Anti-vaccination sentiment began early, even prior to Dr. Edward Jenner’s creation of the first smallpox vaccine in 1796. In Boston in 1721, Reverend Edmund Massey published a paper titled “The Dangerous and Sinful Practice of Inoculation,” which argued that diseases were sent by God to punish evildoers and that attempts to prevent them, therefore, were sinful.
While you can’t take your property with you when you die, you can direct how your assets will be distributed by making a will. Unfortunately, some people never get around to the task, and instead die “intestate” – a legal term dictating how all property greater than the sum of your enforceable debts and funeral expenses, in the absence of a will, is distributed. Surprisingly, almost half of all adults die without a will, according to a 2012 Rocket Lawyer survey. In such cases, state law determines who gets what – including custody of minor children.
New job applicants get haircuts, shine their shoes, and practice their interview skills while preparing to hopefully land a position. Those seeking to sell a home often repaint inside and out, primp the landscaping, and clean from top to bottom before hosting an open house.
And a business owner who hopes to receive a fair price for his or her company would be wise to engage in such “dressing up” activities as well. While it may go without saying, putting your best foot forward is always the best strategy to maximize the value of any sale.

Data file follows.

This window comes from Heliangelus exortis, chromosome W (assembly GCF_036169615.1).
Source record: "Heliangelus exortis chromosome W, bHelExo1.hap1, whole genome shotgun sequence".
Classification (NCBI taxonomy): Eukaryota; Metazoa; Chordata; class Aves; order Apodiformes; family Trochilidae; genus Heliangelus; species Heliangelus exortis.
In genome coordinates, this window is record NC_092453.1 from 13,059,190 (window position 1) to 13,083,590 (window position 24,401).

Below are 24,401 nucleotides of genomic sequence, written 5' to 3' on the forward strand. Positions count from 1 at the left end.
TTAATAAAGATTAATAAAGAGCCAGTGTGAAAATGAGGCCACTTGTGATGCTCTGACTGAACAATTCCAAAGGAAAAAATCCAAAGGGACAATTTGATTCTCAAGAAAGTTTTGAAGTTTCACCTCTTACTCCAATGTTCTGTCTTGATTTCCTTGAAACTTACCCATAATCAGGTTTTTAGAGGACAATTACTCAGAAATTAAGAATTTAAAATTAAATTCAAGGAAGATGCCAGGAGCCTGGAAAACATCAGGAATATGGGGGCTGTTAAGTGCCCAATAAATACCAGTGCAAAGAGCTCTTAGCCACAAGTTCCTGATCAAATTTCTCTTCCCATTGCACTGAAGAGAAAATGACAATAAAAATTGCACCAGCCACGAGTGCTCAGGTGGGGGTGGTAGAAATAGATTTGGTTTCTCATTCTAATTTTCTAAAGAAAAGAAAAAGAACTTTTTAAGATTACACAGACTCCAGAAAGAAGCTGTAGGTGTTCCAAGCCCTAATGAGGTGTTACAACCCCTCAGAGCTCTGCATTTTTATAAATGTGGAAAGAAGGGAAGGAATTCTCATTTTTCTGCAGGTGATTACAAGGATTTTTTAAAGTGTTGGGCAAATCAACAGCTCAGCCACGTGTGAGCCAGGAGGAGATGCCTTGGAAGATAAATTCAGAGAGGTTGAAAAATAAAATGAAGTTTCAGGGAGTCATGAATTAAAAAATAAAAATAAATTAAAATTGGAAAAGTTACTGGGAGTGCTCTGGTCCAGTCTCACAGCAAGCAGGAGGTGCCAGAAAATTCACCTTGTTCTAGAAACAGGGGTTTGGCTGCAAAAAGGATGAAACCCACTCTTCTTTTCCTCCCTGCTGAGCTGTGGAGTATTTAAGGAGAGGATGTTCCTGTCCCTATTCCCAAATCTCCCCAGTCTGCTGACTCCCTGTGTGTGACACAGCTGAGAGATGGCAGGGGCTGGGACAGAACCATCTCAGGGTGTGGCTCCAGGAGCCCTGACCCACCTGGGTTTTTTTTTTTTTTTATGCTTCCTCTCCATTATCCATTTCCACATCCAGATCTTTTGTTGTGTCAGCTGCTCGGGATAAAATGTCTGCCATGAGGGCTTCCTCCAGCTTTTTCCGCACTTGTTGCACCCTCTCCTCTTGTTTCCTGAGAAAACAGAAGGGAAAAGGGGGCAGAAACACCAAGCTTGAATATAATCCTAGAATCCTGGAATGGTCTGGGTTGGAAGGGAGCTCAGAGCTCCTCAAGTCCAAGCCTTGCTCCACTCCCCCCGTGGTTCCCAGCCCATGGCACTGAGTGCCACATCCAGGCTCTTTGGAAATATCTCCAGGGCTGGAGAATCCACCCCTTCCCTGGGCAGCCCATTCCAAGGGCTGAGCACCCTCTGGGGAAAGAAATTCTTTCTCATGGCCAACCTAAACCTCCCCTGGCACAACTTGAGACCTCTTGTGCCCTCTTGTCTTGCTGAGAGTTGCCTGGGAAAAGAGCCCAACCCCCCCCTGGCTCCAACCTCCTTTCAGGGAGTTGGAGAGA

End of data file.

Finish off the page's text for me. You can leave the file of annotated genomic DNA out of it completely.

Each year, thousands of small businesses change hands. Some owners decide to retire, others need new capital to exploit market opportunities, and some businesses fail and are liquidated.
According to the BizBuySell.com Fourth Quarter 2014 Insight Report, 7,494 small businesses traded hands during 2014, the largest number of transactions since BizBuySell starting tracking sales data in 2007. While higher than previous years, there are approximately 45,000 small businesses – ranging from restaurants and retail stores, to service and manufacturing companies – available for purchase at any given time.
By Michael Lewis
Many Americans are now discovering that a comfortable retirement and adequate healthcare are beyond their means. As a consequence, we are working later in life, lowering our expectations, and going without not only luxuries, but essentials as well.
The decisions we make through our lives come with financial consequences. These choices include the careers we develop, the colleges we attend, the people we marry, the size of our family, and the lifestyles we adopt. While many of these choices may seem out of our control, it is possible to make adjustments along the way to minimize their worst financial consequences. The advantage available to everyone is time: The sooner we understand the long-term impact of our decisions and make the necessary changes, the more likely we are to reach our financial goals.
The taxpayers of America are unknowing victims of corporate extortion, effectively subsidizing big companies at the rate of billions of dollars each year for corporate relocations. The subsidies are often in the form of tax benefits, but may even be cash payments to companies threatening to move from their existing location – or to companies willing to move if the bribe is sufficient.